From http://chronicle.com/weekly/v47/i31/31b01501.htm

Have you ever called a doctor's office or a company and had to punch in the answers to five questions before being put on hold? Have you then waited for several minutes to the accompaniment of irritating music, only to find that you need to answer the same five questions again? If so, you've been subjected to an elementary and malignant version of the mathematical spirit. And if the experience left you fuming, what have you done about it?

Our civilization has become increasingly mathematical. Math is involved in national defense, medical diagnoses, measurements of intelligence, credit cards, census sampling, managing stock portfolios, encryption, designing new cars -- the list could be extended indefinitely. There is every reason to think that the trend will continue for the foreseeable future.

Does the ordinary person, therefore, need a better understanding of mathematics? It doesn't take a Ph.D. in math to understand what the product scanner at the supermarket accomplishes, though many Ph.D.'s -- going way back in history -- may have contributed to its design. Because the mathematical content of many devices is located deep within their hardware and software, we may not realize that it is there. We can wade through our mathematical society reasonably comfortably, except perhaps at income-tax time.

It might seem, then, that the mathematical education we all received in school was sufficient. But in fact, we need a heightened awareness of how math has invaded our daily lives so that we can counteract some of the horrors that have resulted.

I am not calling for more of the sort of publicity that math usually gets -- about low average math grades in schools, major national or international competitions in math, or the solution of difficult problems that puzzled mathematicians for decades. Nor am I advocating more attention to math in novels and plays, along the lines of David Auburn's Proof, which is now being performed in New York. Publicity and dramatizations like those only confirm the public's long-held opinion that mathematicians are a bunch of brilliant but crazy nerds who do things that are impossible to understand. So why bother even trying?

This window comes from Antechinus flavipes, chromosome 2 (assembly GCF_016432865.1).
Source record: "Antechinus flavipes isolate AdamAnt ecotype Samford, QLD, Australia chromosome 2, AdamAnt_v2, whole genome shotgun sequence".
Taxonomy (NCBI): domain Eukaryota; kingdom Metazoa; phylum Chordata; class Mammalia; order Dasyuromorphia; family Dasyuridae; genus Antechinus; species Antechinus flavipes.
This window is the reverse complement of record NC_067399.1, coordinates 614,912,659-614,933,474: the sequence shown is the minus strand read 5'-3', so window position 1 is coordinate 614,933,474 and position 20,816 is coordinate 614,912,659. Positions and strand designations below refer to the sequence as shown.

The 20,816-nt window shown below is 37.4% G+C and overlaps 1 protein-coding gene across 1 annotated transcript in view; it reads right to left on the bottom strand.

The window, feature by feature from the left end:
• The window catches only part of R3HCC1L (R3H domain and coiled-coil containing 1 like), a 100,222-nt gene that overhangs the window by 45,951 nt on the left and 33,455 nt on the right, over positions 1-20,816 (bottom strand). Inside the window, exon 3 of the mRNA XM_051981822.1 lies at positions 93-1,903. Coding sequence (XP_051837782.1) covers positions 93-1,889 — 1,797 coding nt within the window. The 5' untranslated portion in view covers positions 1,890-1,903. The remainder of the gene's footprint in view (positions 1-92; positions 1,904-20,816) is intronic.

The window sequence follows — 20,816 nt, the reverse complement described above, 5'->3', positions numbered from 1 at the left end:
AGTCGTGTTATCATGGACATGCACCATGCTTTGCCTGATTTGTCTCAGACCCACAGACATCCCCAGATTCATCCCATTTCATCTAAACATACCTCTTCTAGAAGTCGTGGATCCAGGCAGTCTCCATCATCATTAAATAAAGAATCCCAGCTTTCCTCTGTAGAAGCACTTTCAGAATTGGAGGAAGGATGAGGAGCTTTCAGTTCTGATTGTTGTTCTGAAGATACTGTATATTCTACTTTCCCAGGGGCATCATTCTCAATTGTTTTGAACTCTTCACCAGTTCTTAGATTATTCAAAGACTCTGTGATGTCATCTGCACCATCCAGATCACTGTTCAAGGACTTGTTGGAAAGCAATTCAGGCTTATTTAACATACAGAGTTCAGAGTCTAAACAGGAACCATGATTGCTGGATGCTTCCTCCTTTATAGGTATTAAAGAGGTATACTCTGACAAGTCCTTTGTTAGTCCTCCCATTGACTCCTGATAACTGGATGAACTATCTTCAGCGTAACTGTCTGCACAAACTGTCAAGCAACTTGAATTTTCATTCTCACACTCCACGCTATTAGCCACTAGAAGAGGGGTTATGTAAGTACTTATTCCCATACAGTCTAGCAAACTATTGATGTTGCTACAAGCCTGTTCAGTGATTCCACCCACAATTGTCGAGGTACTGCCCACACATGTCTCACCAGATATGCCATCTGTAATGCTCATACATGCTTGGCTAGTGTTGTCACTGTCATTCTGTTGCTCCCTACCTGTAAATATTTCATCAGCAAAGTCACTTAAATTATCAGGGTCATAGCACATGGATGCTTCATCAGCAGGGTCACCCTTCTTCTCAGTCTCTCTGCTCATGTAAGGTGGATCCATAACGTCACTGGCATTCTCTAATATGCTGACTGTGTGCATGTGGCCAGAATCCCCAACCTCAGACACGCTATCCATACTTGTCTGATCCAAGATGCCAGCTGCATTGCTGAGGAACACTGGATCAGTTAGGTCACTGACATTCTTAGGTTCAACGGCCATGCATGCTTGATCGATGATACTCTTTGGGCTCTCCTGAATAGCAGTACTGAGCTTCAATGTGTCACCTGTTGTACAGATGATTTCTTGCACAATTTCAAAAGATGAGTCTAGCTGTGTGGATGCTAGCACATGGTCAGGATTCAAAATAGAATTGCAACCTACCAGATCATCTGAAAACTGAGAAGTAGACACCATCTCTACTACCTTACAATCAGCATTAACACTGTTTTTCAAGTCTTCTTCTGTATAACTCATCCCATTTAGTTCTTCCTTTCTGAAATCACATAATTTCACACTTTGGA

What we need instead is an appreciation of how mathematical ideas affect society. Math is created by humans and exhibits human frailties. It consists of structures of thought. Such structures often lead to actions and, like physical or social structures, they can support us or constrain us.

Putting economic, social, or even physical theories into mathematical terms does not make them more objective. Thinking, say, of history and politics in terms of the numbers of soldiers killed or votes cast can program us to view the world in certain ways.

Mathematics is no longer merely an academic discipline. The methods and programs it suggests have become products to be marketed, sold, and applied. As such, they are subject to commercial, political, and legal pressures.

Consider, for example, the question of how to count the population ofthe United States for the census. Mathematics proposes a number of schemes, including simple counting and counting along with sampling. Each method has pluses and minuses. The ultimate choice is not a mathematical decision, but a political and legal one. Everyone agrees that simple counting results in the underrepresentation of certain groups, whose members are hard to count. Yet the Supreme Court unanimously ruled that a simple count is what will determine congressional reapportionments.

We have encouraged the spread of math in daily life by our enthusiastic and often uncritical acceptance of mathematical products. Now it is time for us to look at them critically and to humanize them.

What should you do when you are irritated by the treatment you receive when you call your doctor's office? Punch 0 and hope you can reach a warm body? Get another doctor? Hire a hacker and tell him to muck up the offending system? Urge Congress to pass a law requiring every software product to carry an 800 number at which users can register their complaints? (Now that mathematics is packaged, it should be on a par with the can of sardines that carries such a number.)What should you do if you believe strongly that the system Americans use to elect a president -- a piece of political math -- needs reform? Start an anti-electoral-college Web site? Organize a march on Washington?

The answers depend on the individual cases. But all the solutions begin with the same first step: Making people aware of how mathematics affects society. With that awareness, new choices and courses of action will turn out to be possible.

Philip J. Davis is an emeritus professor of applied mathematics at Brown University.

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